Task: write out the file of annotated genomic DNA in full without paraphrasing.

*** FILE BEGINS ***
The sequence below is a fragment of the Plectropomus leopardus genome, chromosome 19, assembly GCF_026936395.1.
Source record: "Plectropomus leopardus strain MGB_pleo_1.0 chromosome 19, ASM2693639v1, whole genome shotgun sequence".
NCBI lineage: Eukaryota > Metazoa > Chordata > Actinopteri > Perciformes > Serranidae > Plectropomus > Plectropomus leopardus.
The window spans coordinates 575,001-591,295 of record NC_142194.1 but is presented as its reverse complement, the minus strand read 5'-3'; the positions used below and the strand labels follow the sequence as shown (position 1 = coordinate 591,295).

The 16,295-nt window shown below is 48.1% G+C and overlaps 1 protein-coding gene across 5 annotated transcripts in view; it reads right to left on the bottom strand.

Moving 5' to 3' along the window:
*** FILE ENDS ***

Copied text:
The sequence below is a fragment of the Plectropomus leopardus genome, chromosome 19, assembly GCF_026936395.1.
Source record: "Plectropomus leopardus strain MGB_pleo_1.0 chromosome 19, ASM2693639v1, whole genome shotgun sequence".
NCBI lineage: Eukaryota > Metazoa > Chordata > Actinopteri > Perciformes > Serranidae > Plectropomus > Plectropomus leopardus.
The window spans coordinates 575,001-591,295 of record NC_142194.1 but is presented as its reverse complement, the minus strand read 5'-3'; the positions used below and the strand labels follow the sequence as shown (position 1 = coordinate 591,295).

The 16,295-nt window shown below is 48.1% G+C and overlaps 1 protein-coding gene across 5 annotated transcripts in view; it reads right to left on the bottom strand.

Moving 5' to 3' along the window: